11 Jun 2012
While this summer seems to look like summers past, we’ve all heard about the impact that this year’s weird Michigan spring had on Michigan’s fruit crops. Conventional wisdom is the hot March followed by a cold and wet later spring will result in the worst fruit crops in 50+ years – see reports here, here and here (90+% reductions in farm yields!) .
This is a boon for those farmers whose crops were spared and a disaster for those whose weren’t. While we don’t know if this was an isolated freak season or not, but what if this is a harbinger of things to come? What could this mean for Michigan and the world? Well, there are folks studying this and, among other things, we could be looking at less and more expensive chocolate, coffee, Italian pasta and corn products (which are in everything it seems).
Michigan State has been looking at this issue and the news for Michigan isn’t all bad but it certainly isn’t all good. The NRDC claims that 29 states have done nothing to prepare for climate change. Michigan falls somewhere in the middle with the Michigan Climate Coalition (MCC), founded in November 2010 to engage Michigan stakeholders to address climate change impacts. MSU has several research projects under way including the Pileus Project, an effort to provide climate information to tourism and agricultural stakeholders. The Great Lakes tend to soften the blow of droughts but certainly do not eliminate all climate impact.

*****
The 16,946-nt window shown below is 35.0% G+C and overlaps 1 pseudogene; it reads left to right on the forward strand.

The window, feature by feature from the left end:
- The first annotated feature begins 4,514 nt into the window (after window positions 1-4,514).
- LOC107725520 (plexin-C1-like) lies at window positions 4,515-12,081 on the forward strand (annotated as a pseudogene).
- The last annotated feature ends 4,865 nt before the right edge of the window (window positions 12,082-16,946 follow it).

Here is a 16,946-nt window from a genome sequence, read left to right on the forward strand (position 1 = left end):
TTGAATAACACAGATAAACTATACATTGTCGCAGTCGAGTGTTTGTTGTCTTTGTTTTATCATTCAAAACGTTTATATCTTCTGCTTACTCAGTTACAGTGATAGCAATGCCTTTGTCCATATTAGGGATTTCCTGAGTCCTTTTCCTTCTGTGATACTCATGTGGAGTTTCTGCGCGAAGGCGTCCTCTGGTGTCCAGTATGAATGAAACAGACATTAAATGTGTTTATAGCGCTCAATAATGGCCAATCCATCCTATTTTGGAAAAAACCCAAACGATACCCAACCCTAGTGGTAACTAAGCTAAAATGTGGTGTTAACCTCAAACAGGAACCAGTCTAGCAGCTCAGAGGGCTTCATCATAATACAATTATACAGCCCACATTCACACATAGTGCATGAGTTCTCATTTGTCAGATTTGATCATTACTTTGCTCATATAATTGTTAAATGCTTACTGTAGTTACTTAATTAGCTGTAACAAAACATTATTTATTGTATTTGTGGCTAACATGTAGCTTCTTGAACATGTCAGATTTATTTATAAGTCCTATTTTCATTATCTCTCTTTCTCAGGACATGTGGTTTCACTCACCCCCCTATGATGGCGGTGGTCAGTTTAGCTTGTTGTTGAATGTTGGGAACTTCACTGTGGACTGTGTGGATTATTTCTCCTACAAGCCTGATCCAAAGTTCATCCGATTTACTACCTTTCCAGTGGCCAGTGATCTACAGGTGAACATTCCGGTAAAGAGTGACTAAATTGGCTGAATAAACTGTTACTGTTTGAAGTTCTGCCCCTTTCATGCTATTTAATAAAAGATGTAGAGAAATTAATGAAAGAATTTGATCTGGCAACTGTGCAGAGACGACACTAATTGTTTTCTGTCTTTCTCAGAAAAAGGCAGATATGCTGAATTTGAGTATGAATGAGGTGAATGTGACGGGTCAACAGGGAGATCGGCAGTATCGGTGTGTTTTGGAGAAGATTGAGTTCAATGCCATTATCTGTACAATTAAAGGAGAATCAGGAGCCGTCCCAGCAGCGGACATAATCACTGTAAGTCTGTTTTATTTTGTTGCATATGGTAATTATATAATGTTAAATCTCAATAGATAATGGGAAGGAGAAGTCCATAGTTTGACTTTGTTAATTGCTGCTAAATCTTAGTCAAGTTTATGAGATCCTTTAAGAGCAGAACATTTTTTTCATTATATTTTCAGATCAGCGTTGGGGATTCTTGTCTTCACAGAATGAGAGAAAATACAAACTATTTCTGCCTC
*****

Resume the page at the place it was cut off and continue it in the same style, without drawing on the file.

In short, regardless of its source, climate change is going to affect Michigan’s robust tradition of agriculture and make it more challenging than ever before.